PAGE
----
Did Putin Steal a Super Bowl Ring? Russians Wouldn’t Be Surprised
Russians across the political spectrum are up in arms about the allegation President Putin stole an NFL owner’s Super Bowl ring.
When NFL owner Robert Kraft said last weekend that Russian President Vladimir Putin stole his Super Bowl ring in 2005, he set off an angry debate for pretty much everyone in Russia.
Putin’s supporters called the accusation disgraceful—clearly the ring, a 4.9-carat, diamond-encrusted bauble worth some $25,000, had been a gift to show appreciation for the greatness of Russia and its leader. If it wasn’t a gift, why would Kraft, who owns the New England Patriots, have waited eight years to claim otherwise?
Nor did representatives of the anti-Putin opposition understand why a man worth more than $2 billion did not ask for his ring back right away—but that was not what made them angry. Instead, to the president’s critics, the incident was just more proof for their argument that “Putin is a thief,” a slogan thousands of Russians chant at every anti-Putin street protest.
But both critics and supporters agreed on one thing: Putin kept the ring because he is accustomed to people giving him luxurious presents.
Opposition activists have long been struggling to find out if the president pays taxes for his villas, yachts, airplanes, and other valuable gifts. Last year, Putin’s critics published in pamphlet form a detailed record of the leader’s posh properties, including a collection of watches worth over $500,000. The Kremlin says most of it belongs to the state.
One of the pamphlet’s authors, Boris Nemtsov, told The Daily Beast that Putin was accustomed to receiving insanely expensive presents—and to giving his own expensive watches away, which is perhaps why he wouldn’t think twice of Kraft forking over his Super Bowl prize. Once, visiting a Siberian factory, Putin famously presented a worker with a Swiss watch worth over $6,000. On a different occasion, Putin took off and gave his watch to a teenager who had served as the president’s guide in the Tuva mountains.
In a futile attempt to end the simmering public debate, Putin’s spokesman, Dmitry Peskov, defending his boss, stating on Monday that he had witnessed the scene eight years ago at Konstantinovsky Palace in St. Petersburg when two billionaires—Kraft and media tycoon Rupert Murdoch—watched Putin try on the Patriots ring and then put it in his pocket. Peskov claimed he was standing right behind them when “the ring was presented” to Putin. He sarcastically added that if Kraft “is feeling such a horrible pain about his 2005 loss, the president will be ready to send him another ring as a gift, which he, Putin, can buy with his own money.”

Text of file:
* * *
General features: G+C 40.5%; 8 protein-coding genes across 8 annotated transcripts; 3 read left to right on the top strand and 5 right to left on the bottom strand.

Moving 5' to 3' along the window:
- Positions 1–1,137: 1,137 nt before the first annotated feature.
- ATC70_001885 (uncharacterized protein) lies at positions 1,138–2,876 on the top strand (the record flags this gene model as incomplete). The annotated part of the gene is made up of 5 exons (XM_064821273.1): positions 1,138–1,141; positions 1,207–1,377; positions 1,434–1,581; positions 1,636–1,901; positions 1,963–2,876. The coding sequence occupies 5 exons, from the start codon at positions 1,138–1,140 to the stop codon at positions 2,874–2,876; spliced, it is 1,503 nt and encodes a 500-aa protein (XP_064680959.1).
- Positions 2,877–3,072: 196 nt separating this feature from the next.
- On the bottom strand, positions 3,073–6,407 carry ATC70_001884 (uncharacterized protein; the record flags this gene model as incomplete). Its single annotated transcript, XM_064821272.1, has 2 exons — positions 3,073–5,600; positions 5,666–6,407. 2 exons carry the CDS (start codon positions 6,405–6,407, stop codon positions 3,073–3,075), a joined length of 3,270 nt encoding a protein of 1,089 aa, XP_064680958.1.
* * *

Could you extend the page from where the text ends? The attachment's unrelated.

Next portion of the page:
Well. That statement only further enraged the anti-Putin brigade. How can Putin afford spending $25,000 on a ring when his official monthly salary that last year was about $15,000, critics asked? Bloggers and journalists also wondered why Putin offered to give Kraft a new ring rather than return the one he took. (Previously, Peskov explained that the Super Bowl ring in question was on display in the Kremlin library along with other gifts to the Russian leader.)
Meanwhile, a prominent satirist, Viktor Shenderovich, wondered why the Kremlin isn’t trying harder to save the president’s reputation. In an interview with The Daily Beast, he said: “The Lord of the Ring spits on what we Russians or the West think of him. He behaves the same way as the Belarusian dictator Lukashenko, except that Putin has natural resources. The recent news about the divorce is one more proof that Putin is totally confident of his power—before, Putin, the ideologist of the nation’s high morals, did not dare to break his marriage.”
Voices criticizing Vladimir Putin for his attitude to luxurious presents are mostly heard from liberals, the Russian minority, and the Communist opposition. Sergey Dorenko, the editor-in-chief of Russian News Service, a popular radio syndicate, told The Daily Beast that there was very shallow reaction to the Super Bowl ring scandal around the Russian provinces.
As for Putin’s willingness to buy a new ring for Kraft, Dorensko said, “Most Russians saw that it was an act of a real man, a proud officer, demonstrating that he could always pay back any greedy billionaire.”